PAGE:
I said on that day that I would take her on The Orient Express, reading this has reminded me that I haven’t done that yet,
    This was all a long time before my life as a digital nomad, but still, like you Jools, we have a train to catch.

  6. Jools Stone says:

    Hello Cyber Gypsy, I wondered where you’d got to recently! Where you should get to of course is on that train with your daughter! A lovely idea that, hope you make it one day. Sounds like you have given her a very interesting life already though. Nice to see you anyway.

  7. Am in Argentina right now in an absolutely gorgeous place, right in the middle of an area of lakes and mountains in a hostel as the only guest. I am kept company by the eccentric owner who has an impeccable taste in Music, his Girlfriend and a few other characters around the place.
    Due to the fact that I’m the only guest I have the whole of the dorm room to myself, so I made myself a snug by this large triangular window that has a wonderful view of the forests and mountains. The mountains change colour when the sun rises and yesterday I awake to find the whole vista snow covered.
    I haven’t been on twitter as I have been distracted really, but no excuse as I have been near a Wifi connection for much of the last few months. I can see that you’re a bit of a marketing wizard and am making good value out of tweeting, good on you.
    For work while I am away I have made a few ecommerce stores for people so far, which locked me away for a week in a place called Villarica. Right now I’m in a place called Bariloche and love it so much have decided to hang around for a wee while. I have been trying to get these sites up the ranks (forgive the shameless linking here) Bariloche Hotel Bariloche andBariloche Hostel and am doing quite well for a few of them. If you happen to own a PR7 site…etc
    I do love your writing style Mr Jools, keep up the good work. Trains are great x

    • Jools Stone says:

      All sounds rather idyllic Dom. Reckon the view you’ve described could even distract me enough from twitter! Thanks for replying to my reply by the way, so rarely happens.

  8. You might not be getting replies to replies as the ‘send me notifications’ button doesn’t seem to have any text beside it below, so people won’t know you’ve replied.
    The formatting also doesn’t come out so well on those two check boxes in Firefox or Chrome for some reason, get that sorted and you’ll be busier than ferret at a baggy trouser convention ;0)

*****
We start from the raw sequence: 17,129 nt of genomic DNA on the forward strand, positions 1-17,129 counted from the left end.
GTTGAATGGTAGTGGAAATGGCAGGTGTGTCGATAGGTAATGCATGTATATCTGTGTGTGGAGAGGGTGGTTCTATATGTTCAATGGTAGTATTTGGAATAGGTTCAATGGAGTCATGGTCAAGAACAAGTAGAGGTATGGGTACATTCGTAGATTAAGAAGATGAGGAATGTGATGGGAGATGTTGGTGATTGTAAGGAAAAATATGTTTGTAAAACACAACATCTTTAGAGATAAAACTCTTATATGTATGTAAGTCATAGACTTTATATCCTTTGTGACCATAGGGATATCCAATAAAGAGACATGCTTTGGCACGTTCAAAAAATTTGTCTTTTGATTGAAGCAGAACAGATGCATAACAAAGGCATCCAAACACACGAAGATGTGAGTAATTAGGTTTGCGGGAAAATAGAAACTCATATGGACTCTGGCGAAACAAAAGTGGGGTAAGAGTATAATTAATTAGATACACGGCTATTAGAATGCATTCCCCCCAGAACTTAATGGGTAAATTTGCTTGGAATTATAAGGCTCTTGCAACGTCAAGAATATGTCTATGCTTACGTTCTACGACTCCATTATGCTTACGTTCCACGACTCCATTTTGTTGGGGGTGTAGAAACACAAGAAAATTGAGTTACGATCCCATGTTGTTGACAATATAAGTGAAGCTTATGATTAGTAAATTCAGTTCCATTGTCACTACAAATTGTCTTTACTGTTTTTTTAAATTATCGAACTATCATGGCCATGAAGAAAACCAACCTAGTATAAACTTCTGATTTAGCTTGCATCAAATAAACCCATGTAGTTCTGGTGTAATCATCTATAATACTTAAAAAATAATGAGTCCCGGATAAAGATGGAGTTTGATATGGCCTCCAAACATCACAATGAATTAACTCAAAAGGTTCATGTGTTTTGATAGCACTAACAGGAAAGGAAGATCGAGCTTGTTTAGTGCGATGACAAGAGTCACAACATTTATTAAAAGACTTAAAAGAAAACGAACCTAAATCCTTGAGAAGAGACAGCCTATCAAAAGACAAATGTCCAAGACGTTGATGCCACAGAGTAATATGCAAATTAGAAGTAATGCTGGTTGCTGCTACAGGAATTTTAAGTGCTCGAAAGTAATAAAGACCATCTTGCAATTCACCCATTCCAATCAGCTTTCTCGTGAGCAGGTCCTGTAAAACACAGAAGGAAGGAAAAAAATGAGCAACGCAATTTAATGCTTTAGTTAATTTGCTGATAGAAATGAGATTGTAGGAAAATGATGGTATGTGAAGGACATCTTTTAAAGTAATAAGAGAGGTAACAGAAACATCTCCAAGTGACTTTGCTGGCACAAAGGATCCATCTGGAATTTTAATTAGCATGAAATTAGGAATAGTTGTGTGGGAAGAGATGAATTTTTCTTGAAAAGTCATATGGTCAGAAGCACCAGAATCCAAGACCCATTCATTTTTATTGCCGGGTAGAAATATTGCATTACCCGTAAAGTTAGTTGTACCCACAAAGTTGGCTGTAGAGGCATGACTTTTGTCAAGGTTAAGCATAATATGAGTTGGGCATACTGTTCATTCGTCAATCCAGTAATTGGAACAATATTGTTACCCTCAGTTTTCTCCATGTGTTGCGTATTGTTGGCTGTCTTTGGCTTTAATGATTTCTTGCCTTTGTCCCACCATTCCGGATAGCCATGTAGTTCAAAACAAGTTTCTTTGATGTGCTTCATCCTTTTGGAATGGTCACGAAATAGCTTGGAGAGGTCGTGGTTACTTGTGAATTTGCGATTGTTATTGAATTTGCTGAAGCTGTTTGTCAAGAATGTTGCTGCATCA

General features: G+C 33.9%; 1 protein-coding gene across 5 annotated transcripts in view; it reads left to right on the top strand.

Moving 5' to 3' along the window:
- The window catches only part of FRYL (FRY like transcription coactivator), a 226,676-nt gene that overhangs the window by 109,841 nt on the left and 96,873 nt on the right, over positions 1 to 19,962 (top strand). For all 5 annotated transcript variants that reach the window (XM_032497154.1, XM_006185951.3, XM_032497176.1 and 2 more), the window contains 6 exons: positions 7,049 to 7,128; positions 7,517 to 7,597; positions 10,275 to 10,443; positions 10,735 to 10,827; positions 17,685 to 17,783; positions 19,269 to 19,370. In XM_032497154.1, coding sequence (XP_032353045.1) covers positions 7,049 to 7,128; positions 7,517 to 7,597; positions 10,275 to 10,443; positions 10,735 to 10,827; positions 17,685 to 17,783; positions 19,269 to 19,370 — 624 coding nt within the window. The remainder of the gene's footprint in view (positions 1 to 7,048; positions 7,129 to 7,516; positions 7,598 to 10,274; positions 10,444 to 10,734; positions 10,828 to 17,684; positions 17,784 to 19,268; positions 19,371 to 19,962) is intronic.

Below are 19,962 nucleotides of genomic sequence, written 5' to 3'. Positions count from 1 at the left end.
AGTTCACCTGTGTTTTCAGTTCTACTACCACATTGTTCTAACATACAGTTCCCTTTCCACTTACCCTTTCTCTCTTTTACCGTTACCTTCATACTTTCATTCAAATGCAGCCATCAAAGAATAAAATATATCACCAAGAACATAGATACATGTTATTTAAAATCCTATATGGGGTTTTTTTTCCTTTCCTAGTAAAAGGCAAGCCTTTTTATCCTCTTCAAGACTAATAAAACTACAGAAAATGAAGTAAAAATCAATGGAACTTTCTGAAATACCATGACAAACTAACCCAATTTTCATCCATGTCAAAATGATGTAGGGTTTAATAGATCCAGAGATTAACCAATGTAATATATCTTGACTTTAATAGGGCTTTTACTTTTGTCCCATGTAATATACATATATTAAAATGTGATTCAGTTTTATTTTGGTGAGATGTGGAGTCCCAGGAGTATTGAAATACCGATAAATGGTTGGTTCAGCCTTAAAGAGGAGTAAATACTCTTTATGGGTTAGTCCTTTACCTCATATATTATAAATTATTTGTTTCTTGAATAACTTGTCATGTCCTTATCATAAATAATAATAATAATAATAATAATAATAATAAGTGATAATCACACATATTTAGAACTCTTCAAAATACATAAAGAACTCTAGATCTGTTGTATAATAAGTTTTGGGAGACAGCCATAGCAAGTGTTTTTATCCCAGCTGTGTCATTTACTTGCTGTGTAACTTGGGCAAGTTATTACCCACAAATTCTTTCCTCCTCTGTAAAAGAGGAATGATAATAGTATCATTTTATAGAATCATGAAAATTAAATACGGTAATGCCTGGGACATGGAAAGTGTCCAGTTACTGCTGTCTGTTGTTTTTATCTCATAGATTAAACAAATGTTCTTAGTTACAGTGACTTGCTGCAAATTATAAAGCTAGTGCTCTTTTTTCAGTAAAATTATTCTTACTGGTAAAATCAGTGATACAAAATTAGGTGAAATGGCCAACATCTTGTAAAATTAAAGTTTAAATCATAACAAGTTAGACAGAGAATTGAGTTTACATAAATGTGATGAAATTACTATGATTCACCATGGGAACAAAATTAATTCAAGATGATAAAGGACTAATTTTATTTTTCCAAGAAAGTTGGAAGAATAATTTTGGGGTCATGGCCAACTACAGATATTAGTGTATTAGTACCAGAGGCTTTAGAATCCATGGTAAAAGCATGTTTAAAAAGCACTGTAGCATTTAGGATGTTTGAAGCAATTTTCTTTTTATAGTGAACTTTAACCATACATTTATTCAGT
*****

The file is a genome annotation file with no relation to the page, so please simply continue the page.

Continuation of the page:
9. I got a big kick out of your story. Actually, just so you, we provide very objective and complete reporting on all of the world’s great trains. Our IRT Society’s Best-Loved Railway Journeys 2011 is hot off the press – with the list we issue yearly of the World’s Top 25 Trains. The Venice Simplon-Orient-Express is definitely on the list, and near the top. WHY? Find out on our web site, and our our blog, which focuses on deluxe train travel. It is Track 25, Your readers can get a complimentary download of our beautiful publication if they register on our web site.
    Eleanor Flagler Hardy
    The Society of International Railway Travelers

    Celebrating the World’s Top Trains since 1983.

  10. I guess I missed this article first time around since I had just entered the blogosphere. I’d definitely like to experience the Orient Express myself. How romantic! Now off to read Part 2!

  11. Jenny says:

    Deluxe train in Europe is very famous and i also wish to travel in this train but i need some time because it is expensive.

  12. […] to be my review of the Orient Express, which I took last year to propose marriage to my good lady, the beauty is all hers. How did it go? […]

  13. […] calls and/or web meetings let me know so I can check them out, having said that based upon this review of the Orient Express if they had Wifi I’d rather do that than be making calls all day long. […]

  14. […] my personal guide to the ultimate rail trip: The Orient Express, from London to Paris.  We pick up where we left off, stepping off from our London Pullman all set to cross the English […]

  15. […] did a trip from London to Paris last year, so read my review post if you want to know if the Orient Express is worth the money,  but for now let me fill you in on how to present […]

  16. Joseph Lister says:

    I am in love with this train. In fact journey through Orient Express is a tremendous trip of a lifetime.

Sorry, comments are closed.

Follow on Bloglovin

My Klout

Holiday Homes

Rail Blogs

Station Masters

Travel Planning Gurus